Illinois Releases Data On Contact Tracing And Where People May Have Been Exposed To COVID-19

Contact tracing
Courtesy Getty Images
Contact tracing
Courtesy Getty Images

Illinois Releases Data On Contact Tracing And Where People May Have Been Exposed To COVID-19

Nearly eight months into the COVID-19 pandemic, Illinois Gov. JB Pritzker on Friday finally gave the public a glimpse into how the state is tracking the virus as it surges once again, and what officials know about where exposure to the virus may have happened and where outbreaks have occurred.

In short, the majority of counties in Illinois have reached at least half of those infected with COVID-19 who they were trying to track in recent months. In the Chicago region, those numbers are much worse, with caseworkers reaching only 30% of those infected with the novel coronavirus.

Health experts have long lauded contract tracing — tracking where people who have COVID-19 have been and who else they may have exposed — as a key way to track outbreaks. Illinois largely depends on local health departments to do contact tracing.

“This information, in addition to broader scientific research on COVID-19, not only guides our mitigation efforts but should serve as a resource to residents as they work to keep themselves and their families safe,” Pritzker said in a statement on Friday. “Just like wearing a mask, answering a contact tracer’s call is a way to help keep your family safe and protect your community – and that’s going to be even more important with community transmission as high as it is.”

The state has been reluctant to share more details with the public about where COVID-19 cases originate. That’s despite loud cries from the restaurant industry in particular as Pritzker has largely stopped the public from eating and drinking inside bars and restaurants across the state to curb the quickly-spreading virus.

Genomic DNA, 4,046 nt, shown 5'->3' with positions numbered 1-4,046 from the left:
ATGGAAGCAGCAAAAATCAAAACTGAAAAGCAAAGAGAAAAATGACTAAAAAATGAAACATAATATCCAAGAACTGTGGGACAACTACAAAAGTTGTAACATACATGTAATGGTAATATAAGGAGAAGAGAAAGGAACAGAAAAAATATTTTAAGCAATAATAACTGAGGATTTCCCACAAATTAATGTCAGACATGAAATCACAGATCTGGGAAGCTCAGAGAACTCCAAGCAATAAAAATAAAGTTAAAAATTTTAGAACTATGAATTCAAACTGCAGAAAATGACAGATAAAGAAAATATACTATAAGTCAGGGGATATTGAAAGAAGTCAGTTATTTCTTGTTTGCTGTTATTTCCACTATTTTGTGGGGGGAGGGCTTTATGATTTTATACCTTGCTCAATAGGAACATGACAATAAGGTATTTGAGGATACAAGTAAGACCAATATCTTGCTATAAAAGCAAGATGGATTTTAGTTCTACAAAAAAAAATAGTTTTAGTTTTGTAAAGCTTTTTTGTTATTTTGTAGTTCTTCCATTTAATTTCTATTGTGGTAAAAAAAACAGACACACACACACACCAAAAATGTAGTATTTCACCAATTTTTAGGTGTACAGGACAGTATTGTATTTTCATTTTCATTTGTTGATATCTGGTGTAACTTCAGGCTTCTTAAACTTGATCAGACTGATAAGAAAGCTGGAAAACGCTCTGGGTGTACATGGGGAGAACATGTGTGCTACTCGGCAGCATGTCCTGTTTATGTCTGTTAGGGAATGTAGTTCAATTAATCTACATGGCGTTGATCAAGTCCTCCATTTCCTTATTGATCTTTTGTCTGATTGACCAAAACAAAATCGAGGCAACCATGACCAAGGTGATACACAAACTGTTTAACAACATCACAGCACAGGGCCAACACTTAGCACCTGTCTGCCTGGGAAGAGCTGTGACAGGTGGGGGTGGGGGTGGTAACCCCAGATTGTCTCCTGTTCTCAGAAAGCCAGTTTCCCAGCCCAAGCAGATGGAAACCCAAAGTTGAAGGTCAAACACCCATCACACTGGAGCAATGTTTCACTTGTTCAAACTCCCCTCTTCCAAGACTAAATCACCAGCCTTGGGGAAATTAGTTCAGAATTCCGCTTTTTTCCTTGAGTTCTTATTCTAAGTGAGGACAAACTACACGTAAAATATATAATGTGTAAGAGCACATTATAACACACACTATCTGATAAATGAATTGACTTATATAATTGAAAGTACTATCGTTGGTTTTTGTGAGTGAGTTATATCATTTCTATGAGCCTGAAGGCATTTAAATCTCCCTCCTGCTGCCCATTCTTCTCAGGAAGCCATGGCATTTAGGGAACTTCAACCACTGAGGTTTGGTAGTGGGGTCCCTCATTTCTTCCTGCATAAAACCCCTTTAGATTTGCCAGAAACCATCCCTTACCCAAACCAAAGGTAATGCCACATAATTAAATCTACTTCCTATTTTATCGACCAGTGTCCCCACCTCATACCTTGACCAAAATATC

Illinois surpassed 10,000 deaths from COVID-19 this week, among nearly 466,000 cases. Hospital beds are filling up once again with critically ill patients, sounding off alarms from physicians and nurses who witnessed the first wave of the virus in the spring.

Chicago and Cook County lag

Here’s the snapshot the Illinois Department of Public Health has posted online. Out of nearly 192,000 cases from Aug. 1 to Oct. 24, local health departments around Illinois attempted to track down patients in about 69% of cases and were able to interview people in about 54% of those cases.

By region, suburban Cook County appears to be doing the worst, interviewing just 14% of confirmed cases, followed by Chicago, which interviewed about 30% of cases. The east central part of the state appeared to be doing the best, interviewing those infected with the virus in about 85% of cases.

By county, the Cook County public health department performed the worst of any department in Illinois, interviewing infected people in just 9% of cases. The county did have the second-highest number of cases of any local health department in the state, with nearly 33,000 in the time frame shown.

In a recent interview, Dr. Rachel Rubin, who runs the Cook County public health department with another physician, warned that their contact tracing numbers wouldn’t look good.

“But it does not reflect our efforts, and all the health departments are a little concerned that these numbers are coming out at this point,” Rubin said. “We’re all still ramping up our contact tracing efforts, and we’re all working like crazy.”

Cook County has interviewed more than 475 people to become contact tracers, Rubin said.

She added that as the numbers of cases quickly rise — Illinois added another 10,376 new cases on Friday — contact tracing becomes less effective.

The majority of local health departments interviewed people in at least 50% of cases. Many of the departments that interviewed the most people had only hundreds or a few thousand cases.

Part of the struggle for contract tracers is just getting people to answer the phone when a tracer calls. Citing this challenge, “IL COVID HELP” will pop up in someone’s caller ID any time a tracer calls, according to the state. Pritzker said a survey showed people were more likely to pick up the phone when that appeared on the caller ID.